How to think about errors in your codeTags: engineeringerrorsphilosophyreliability
Let us talk a bit about what is an error in a software engineering context. And more importantly, what can we do when one happens. Have you ever discussed with your colleague if this particular case should be handled as an exception or if-else condition? Or have you heard someone saying - “this case should never happen in production because of reasons…”? As a software engineer, I spend a lot of time considering how particular inputs and situations should be handled. Is it an error? It is an expected situation? Here I am going to share an approach I settled on when designing a libraries: libstyxe, libsolace, etc.
Generally, when talking with colleagues with some engineering experience - there is always a consensus that errors do happen. There is, however, rarely an agreement of what an error is?
What is an error?
It might seems like an odd question to ask: “what is an error?”. Surely we all know one when we see it. And why would you have errors in your code in the first place? Shouldn’t our programs be error-free? Yeah - real-world questions here. One way to think about a program is like a sequence of action to achieve some goal. For example: compute the result of a division of two variables; play the content of that audio file; display pictures of my favorite cat I have saved over there; let me enter this data in a file for the record and create a report based on that data.
Notice something common - unlike infamous “hello world” program that takes no input and always produces the same result no matter what - programs in examples are designed to solve real problems (such as displaying cat pictures!) - Although to be useful they all have some flexibility. That is - it is possible to use the same program to display dog pictures also. To do that - a program needs to take some input. After all, we may like different cats. Or music. Or have different business data. So different users have different inputs and expect different output - most of the time. This extra freedom - to operate on a user-provided data - comes with a price. It is possible that user inputs may be ‘invalid’ in some sense? Division by zero, a filename that does not exist, none existent cat species (Oh-NO!) What a program is to do in that case? Is that a program’s fault/error?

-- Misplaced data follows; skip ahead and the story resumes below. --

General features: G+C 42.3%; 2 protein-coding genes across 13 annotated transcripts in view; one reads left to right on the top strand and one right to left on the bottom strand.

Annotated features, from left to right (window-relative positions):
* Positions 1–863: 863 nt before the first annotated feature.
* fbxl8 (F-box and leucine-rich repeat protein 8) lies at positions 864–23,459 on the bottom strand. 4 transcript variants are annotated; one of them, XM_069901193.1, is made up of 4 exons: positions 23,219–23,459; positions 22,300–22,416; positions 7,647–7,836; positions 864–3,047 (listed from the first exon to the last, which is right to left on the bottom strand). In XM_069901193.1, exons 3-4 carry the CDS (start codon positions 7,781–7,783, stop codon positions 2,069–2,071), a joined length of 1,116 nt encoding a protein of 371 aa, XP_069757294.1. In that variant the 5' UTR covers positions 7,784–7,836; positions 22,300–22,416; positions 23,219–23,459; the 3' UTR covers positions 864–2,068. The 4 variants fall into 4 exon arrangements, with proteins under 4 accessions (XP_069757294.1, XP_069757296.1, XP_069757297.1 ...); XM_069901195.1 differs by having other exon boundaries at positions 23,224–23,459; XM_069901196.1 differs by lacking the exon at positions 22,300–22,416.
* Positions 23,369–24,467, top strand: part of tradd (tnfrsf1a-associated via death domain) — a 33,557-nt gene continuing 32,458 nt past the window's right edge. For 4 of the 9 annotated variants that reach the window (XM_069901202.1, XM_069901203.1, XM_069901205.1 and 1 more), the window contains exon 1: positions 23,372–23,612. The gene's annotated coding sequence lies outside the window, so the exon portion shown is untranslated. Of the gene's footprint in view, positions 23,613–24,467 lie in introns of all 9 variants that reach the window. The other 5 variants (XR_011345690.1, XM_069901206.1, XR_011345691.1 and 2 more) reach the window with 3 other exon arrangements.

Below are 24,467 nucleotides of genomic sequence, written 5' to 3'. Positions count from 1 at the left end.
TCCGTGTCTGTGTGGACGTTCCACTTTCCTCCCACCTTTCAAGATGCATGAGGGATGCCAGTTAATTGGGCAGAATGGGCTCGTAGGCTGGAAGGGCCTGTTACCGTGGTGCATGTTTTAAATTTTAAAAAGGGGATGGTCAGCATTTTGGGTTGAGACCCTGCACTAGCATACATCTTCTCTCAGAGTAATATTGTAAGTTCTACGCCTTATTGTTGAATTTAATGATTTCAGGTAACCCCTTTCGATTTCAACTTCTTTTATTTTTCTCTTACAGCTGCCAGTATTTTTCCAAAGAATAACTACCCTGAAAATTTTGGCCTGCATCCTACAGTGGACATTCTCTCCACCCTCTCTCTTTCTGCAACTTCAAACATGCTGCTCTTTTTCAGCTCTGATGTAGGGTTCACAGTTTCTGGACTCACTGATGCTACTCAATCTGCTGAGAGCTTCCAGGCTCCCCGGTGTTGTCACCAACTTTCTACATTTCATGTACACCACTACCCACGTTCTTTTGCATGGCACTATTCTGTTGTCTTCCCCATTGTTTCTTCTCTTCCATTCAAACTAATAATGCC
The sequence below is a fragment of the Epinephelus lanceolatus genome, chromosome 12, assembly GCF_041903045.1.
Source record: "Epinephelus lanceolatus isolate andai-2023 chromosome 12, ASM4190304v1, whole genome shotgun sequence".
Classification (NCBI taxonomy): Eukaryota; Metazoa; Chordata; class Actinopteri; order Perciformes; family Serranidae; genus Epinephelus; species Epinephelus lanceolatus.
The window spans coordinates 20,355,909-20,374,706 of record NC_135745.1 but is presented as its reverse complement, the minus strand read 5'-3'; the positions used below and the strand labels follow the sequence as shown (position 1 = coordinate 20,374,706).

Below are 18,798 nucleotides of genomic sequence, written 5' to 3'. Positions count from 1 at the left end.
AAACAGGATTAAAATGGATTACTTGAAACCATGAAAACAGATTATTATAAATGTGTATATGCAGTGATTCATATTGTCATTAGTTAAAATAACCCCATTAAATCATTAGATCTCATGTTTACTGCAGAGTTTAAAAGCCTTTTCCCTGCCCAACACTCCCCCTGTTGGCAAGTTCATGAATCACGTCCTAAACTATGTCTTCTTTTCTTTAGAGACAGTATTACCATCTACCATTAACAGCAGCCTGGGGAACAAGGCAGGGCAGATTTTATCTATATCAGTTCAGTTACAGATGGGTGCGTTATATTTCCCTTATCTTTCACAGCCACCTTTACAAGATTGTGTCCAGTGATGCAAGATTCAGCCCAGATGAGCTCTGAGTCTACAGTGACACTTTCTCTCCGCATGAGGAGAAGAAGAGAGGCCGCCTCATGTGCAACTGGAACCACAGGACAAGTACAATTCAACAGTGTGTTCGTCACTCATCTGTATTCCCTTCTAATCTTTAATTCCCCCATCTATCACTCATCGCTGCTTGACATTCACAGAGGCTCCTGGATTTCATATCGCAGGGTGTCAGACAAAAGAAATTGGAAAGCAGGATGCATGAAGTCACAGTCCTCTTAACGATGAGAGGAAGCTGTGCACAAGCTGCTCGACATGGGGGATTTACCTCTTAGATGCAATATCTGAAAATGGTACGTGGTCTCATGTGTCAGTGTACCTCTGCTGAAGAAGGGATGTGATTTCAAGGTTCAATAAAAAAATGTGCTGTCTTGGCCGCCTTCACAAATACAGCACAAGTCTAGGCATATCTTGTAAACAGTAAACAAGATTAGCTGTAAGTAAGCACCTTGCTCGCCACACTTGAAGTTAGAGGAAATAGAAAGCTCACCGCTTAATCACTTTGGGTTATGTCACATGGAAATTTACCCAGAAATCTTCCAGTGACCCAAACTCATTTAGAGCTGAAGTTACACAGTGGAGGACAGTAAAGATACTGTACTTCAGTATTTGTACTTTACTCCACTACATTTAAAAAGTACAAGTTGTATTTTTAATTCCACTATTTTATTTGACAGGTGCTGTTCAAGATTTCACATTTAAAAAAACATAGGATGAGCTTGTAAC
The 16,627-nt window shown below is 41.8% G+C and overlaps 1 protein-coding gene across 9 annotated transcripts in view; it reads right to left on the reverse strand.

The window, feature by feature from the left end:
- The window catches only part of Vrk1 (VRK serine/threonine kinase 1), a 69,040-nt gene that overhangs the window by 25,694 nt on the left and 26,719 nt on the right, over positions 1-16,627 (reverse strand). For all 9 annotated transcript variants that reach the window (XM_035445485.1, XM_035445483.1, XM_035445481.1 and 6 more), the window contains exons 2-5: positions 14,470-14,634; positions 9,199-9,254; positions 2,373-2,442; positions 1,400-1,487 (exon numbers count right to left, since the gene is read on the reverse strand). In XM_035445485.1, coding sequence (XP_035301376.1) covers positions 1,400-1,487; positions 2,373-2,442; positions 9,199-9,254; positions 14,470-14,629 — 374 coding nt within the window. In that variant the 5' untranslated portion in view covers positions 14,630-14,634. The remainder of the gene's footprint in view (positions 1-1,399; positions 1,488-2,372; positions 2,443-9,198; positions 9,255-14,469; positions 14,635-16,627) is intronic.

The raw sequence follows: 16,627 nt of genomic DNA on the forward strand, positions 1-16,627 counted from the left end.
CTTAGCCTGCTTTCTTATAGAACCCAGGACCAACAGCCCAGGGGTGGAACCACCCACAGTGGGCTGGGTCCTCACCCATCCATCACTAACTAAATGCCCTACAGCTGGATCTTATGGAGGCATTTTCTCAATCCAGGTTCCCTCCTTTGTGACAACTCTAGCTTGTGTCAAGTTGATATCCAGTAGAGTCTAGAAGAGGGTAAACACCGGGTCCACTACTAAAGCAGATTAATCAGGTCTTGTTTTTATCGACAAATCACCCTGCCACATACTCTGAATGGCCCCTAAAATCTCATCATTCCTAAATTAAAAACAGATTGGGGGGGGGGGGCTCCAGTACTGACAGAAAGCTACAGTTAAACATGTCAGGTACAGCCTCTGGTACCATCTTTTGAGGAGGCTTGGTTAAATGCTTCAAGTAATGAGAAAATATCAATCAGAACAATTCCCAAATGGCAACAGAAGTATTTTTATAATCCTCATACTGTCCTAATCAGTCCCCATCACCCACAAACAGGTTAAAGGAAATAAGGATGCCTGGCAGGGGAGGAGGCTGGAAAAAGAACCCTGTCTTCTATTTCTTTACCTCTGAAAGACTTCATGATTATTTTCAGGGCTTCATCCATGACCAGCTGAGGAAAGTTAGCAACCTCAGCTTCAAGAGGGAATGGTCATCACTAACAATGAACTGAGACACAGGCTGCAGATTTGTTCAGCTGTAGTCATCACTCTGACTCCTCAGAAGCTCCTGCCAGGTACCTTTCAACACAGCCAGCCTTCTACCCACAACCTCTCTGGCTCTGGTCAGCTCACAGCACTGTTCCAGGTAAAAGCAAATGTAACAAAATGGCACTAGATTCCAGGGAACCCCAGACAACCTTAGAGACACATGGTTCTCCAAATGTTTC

Now it is all fun and games - when you deal with simple programs designed to do one thing and operating with a single user. How about something more challenging: a service that takes input from 100s, millions, billions of request. How about banking service? Airline departure control systems? Any issue with a user input gets that much worse.
To make matters even worse - it is not always a single request with invalid input that is immediately noticed. Remember a_sequence of action: take money from account A (done), add money to account B. Boom! Account B does not exist. Error! And not money on account A anymore.
Surprisingly it actually can get even hairier when we consider sequences across multiple systems - distributed across multiple machines in different data centers.
Brief overview of errors